ISA Surgery–don’t miss the fast-approaching deadline

An ISA is an ideal way to make the most of your tax-efficient savings limit and save for the future. The value of tax savings and eligibility to invest in an ISA will depend on individual circumstances and all tax rules may change in the future.

Your ISA questions answered

Q: Am I eligible to save or invest in an ISA?
 To save or invest in an ISA you must be:

– a UK resident
– a Crown employee (such as diplomat)
– a member of the armed forces (who is working overseas but paid by the government), including husbands, wives or civil partners
– aged over 16 years for the Cash ISA component, and over 18 years for the Stocks and Shares ISA component
– an ISA must be in your name alone; you can’t have a joint ISA.

Q: What can I save or invest in an ISA?
You can invest in two separate ISAs in any one tax year: a Cash ISA and a Stocks and Shares ISA. This can be with the same or different providers. By using a Stocks and Shares ISA, you invest in longer-term investments such as individual shares or bonds, or pooled investments.

Q: How much can I save or invest in an ISA?
In the current 2010/11 tax year, you can invest a total of £10,200 into an ISA if you are a UK resident aged 18 or over. You can save up to £5,100 in a Cash ISA or up to a maximum of £10,200 in a Stocks and Shares ISA.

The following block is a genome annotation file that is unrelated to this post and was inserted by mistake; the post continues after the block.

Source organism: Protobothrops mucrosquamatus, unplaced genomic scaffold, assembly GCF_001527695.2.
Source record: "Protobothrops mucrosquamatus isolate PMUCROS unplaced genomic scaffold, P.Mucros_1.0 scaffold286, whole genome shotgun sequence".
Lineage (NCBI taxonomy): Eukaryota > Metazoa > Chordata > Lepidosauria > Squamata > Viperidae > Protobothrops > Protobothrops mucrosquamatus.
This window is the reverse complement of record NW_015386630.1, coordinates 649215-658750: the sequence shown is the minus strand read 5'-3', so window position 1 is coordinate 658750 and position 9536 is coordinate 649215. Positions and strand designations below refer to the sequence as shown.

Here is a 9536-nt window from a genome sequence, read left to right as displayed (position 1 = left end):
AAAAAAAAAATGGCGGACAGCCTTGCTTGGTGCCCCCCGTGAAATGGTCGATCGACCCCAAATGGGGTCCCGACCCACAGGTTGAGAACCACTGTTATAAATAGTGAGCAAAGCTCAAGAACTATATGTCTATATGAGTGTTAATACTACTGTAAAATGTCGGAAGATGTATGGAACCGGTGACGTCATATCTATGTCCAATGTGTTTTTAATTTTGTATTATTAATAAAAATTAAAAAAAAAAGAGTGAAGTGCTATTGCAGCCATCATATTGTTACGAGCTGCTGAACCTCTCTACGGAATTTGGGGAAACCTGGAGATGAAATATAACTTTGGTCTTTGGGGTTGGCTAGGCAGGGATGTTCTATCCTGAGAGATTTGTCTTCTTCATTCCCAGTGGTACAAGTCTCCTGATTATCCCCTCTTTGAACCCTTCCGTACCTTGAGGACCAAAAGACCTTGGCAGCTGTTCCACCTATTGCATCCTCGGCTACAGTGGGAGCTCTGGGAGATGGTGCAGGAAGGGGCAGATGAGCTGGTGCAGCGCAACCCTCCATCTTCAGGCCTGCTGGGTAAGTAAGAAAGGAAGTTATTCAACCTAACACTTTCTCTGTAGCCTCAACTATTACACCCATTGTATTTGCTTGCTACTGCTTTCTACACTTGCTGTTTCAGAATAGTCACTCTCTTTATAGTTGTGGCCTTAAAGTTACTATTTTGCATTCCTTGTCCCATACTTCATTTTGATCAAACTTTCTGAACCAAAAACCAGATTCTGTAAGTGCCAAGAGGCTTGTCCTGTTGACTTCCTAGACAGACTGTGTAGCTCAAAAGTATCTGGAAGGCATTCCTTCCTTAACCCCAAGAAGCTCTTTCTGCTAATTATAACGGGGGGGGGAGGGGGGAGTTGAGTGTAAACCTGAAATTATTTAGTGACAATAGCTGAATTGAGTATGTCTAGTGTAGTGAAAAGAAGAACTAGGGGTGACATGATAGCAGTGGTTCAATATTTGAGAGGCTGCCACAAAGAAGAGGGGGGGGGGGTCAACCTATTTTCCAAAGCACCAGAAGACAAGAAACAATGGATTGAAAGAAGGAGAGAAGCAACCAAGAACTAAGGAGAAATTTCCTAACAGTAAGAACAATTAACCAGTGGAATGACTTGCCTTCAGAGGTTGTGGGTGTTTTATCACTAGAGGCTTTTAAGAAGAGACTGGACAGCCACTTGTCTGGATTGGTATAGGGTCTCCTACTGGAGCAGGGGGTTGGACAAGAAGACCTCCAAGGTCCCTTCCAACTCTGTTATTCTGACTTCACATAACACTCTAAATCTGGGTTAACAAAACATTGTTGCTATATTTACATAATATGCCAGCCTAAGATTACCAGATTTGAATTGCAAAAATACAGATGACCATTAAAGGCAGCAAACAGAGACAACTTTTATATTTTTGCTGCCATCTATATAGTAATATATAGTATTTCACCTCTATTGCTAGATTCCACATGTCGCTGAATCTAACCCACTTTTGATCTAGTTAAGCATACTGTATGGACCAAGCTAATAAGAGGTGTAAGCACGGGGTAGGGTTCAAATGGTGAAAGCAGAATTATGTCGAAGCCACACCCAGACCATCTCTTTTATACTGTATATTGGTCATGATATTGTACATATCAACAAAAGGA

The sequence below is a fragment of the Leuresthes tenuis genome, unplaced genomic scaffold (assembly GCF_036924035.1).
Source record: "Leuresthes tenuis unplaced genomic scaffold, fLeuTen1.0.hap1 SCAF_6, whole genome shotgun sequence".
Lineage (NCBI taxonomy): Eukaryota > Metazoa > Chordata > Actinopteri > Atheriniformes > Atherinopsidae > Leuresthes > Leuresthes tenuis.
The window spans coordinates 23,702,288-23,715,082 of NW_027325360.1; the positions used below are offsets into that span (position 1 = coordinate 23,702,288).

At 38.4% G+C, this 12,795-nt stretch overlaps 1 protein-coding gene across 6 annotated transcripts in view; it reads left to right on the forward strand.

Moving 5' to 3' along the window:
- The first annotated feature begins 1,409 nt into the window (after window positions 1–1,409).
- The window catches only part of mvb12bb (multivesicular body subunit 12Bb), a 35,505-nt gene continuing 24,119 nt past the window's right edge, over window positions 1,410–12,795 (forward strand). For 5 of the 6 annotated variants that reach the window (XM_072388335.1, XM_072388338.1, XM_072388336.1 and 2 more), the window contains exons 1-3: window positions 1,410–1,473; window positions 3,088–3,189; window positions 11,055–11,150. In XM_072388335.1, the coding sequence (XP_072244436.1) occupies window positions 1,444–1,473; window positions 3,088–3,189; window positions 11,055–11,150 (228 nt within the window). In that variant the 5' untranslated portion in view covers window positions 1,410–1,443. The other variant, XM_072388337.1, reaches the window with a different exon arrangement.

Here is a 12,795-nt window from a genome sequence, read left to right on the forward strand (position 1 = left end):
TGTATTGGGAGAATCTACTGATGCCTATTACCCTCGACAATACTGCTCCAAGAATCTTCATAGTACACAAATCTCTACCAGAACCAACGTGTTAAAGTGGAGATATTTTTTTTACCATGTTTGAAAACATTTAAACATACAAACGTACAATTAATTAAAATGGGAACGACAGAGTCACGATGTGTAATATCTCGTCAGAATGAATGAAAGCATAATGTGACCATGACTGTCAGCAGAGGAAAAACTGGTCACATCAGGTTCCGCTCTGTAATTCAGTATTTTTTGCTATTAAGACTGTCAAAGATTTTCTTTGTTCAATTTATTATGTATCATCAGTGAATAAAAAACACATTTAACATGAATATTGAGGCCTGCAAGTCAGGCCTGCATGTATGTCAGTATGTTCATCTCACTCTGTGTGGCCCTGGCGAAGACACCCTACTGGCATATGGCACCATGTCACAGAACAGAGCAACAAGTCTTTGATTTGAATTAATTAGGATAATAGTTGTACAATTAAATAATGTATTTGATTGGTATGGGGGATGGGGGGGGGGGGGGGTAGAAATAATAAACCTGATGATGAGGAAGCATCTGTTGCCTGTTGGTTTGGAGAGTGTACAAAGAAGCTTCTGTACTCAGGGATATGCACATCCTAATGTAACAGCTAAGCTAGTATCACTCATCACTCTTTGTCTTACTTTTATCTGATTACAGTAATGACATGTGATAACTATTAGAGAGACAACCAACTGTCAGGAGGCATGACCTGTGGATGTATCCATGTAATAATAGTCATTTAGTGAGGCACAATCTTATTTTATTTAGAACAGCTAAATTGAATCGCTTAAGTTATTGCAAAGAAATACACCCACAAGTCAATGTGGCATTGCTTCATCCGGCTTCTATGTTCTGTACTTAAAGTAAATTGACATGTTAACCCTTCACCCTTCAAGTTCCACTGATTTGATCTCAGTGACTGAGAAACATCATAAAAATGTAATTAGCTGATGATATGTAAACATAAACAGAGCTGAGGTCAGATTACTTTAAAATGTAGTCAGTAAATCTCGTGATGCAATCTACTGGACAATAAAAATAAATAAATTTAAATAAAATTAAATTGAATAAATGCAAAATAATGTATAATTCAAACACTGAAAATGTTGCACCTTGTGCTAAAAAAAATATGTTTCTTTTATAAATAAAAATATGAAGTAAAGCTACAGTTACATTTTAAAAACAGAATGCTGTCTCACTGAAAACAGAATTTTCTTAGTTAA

Q: Do I have to pay tax on my ISA?
 An ISA is a tax-efficient investment with no personal income tax liability on any income taken from the ISA. There is no CGT on any gains within an ISA. Interest paid on uninvested cash within a Stocks and Shares ISA is subject to a 20 per cent HM Revenue & Customs flat rate charge. Interest received in a Cash ISA is tax-free. Dividends from equities are paid with a 10 per cent tax credit which cannot be reclaimed in an ISA but there is no additional tax to pay.

Q: Can I receive a tax-efficient income from my ISA?
If you hold bond funds in your ISA, the income generated would be free of income tax. This could be a real benefit if you need to take an income from your investments, perhaps as you near retirement. Even if you don’t want to invest in bonds at the moment, you may want to move money from equity funds into bonds in the future, perhaps when you need to take an income from your investments or if you want to reduce the level of risk in your portfolio as you near retirement.

Q: Do I have to mention my ISAs on my tax return?
No, you don’t have to tell the taxman about income and capital gains from ISA savings and investments.

Q: Can I transfer my existing ISA?
If you have money saved
from a previous tax year, you could transfer some or all of the money from your existing Cash ISA to a Stocks and Shares ISA without this affecting your annual ISA investment allowance. However, once you have transferred your Cash ISA to a Stocks and Shares ISA, it is not possible to transfer it back into cash.

ISAs must always be transferred; you can’t close the old ISA and start a new one in the same tax year, otherwise you will lose the tax advantage. If appropriate, you may wish to consider switching an existing Stocks and Shares ISA if you feel the returns are not competitive. But if you have a fixed-rate ISA, you should check whether you may have to pay a penalty when transferring.